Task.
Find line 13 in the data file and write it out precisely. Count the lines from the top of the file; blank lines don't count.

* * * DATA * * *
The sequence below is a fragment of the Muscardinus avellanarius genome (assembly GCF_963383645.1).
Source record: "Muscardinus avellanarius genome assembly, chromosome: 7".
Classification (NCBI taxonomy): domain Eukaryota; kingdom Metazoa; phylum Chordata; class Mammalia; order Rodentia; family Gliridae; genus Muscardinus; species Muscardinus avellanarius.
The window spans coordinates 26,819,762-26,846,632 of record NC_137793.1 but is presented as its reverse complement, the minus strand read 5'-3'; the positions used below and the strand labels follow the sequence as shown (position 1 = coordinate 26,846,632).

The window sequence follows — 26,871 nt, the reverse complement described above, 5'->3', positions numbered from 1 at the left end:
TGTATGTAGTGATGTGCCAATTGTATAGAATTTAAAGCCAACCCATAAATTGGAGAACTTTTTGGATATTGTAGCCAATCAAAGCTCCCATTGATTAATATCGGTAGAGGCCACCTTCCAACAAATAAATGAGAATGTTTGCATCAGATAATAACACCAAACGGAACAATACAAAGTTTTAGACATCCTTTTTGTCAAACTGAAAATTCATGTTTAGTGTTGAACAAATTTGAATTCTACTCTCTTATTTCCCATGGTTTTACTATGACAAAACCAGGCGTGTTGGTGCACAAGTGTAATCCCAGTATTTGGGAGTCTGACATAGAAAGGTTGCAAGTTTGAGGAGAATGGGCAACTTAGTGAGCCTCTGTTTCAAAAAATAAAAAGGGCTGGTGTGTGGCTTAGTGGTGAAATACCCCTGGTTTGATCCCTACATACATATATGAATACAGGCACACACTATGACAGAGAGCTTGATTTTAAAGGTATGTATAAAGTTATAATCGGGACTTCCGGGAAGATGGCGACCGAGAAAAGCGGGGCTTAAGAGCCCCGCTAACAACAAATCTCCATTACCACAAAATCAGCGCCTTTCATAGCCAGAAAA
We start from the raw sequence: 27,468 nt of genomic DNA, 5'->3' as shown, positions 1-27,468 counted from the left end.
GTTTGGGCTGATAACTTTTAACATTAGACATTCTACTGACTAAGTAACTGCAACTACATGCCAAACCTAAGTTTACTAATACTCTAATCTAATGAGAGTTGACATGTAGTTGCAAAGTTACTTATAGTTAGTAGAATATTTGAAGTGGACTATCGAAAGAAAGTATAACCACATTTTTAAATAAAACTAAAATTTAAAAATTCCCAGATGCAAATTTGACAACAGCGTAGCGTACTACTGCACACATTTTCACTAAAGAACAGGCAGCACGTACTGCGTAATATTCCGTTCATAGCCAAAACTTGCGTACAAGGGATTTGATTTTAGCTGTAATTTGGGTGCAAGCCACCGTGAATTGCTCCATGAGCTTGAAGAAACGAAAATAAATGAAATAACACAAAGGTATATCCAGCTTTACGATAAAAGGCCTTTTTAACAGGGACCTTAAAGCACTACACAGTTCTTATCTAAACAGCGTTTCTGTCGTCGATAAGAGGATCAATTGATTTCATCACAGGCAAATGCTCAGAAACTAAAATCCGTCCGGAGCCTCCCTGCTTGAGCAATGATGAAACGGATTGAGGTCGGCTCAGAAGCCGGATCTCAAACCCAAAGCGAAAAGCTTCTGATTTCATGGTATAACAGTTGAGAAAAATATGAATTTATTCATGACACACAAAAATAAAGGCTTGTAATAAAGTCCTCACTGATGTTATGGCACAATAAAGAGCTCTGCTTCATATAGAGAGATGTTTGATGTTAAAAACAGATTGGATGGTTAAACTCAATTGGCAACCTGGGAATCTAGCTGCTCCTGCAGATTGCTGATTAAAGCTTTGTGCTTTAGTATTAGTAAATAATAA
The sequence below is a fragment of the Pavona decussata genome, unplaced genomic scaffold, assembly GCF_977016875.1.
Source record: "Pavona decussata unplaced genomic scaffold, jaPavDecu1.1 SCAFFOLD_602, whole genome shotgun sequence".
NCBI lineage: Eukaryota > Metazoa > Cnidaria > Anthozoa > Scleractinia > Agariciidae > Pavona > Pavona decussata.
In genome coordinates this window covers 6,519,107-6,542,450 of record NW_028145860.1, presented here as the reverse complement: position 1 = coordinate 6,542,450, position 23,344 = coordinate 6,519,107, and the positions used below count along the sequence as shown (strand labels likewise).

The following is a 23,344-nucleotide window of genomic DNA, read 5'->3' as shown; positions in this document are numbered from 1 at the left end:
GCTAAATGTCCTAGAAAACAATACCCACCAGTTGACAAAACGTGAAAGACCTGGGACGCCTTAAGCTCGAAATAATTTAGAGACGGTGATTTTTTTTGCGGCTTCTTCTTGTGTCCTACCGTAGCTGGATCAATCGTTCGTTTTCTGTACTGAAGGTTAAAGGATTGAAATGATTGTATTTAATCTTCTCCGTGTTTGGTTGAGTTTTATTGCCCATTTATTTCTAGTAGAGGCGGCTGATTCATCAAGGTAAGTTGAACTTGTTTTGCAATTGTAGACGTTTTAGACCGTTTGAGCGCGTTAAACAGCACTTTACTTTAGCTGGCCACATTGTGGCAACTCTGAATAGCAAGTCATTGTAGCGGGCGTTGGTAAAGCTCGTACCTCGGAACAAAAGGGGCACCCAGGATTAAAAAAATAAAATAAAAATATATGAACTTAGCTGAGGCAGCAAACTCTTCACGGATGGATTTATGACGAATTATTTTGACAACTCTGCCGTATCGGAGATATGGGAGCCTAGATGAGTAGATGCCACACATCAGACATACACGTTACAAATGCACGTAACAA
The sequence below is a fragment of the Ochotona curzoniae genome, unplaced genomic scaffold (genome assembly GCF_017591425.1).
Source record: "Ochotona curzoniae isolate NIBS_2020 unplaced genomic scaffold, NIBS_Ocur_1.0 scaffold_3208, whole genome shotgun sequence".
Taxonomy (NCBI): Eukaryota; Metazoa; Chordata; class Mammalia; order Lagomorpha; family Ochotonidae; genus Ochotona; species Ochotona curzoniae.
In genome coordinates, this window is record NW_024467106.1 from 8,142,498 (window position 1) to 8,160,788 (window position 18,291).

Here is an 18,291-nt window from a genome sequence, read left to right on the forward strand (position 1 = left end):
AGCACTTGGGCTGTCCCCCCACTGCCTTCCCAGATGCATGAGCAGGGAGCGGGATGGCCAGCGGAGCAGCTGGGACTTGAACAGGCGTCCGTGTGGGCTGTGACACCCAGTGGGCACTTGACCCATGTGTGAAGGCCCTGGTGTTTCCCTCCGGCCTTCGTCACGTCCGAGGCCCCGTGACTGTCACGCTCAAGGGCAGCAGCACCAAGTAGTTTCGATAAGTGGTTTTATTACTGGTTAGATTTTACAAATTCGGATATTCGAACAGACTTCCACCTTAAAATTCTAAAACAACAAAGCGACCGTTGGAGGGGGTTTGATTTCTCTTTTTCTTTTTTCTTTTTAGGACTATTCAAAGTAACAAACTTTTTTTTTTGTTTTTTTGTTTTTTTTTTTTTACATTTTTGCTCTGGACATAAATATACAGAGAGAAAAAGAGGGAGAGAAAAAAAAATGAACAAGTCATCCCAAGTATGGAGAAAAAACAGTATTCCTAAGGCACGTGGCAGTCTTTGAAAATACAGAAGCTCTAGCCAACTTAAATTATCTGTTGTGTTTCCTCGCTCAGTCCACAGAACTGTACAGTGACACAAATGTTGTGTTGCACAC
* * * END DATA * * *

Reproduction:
The following is a 23,344-nucleotide window of genomic DNA, read 5'->3' as shown; positions in this document are numbered from 1 at the left end: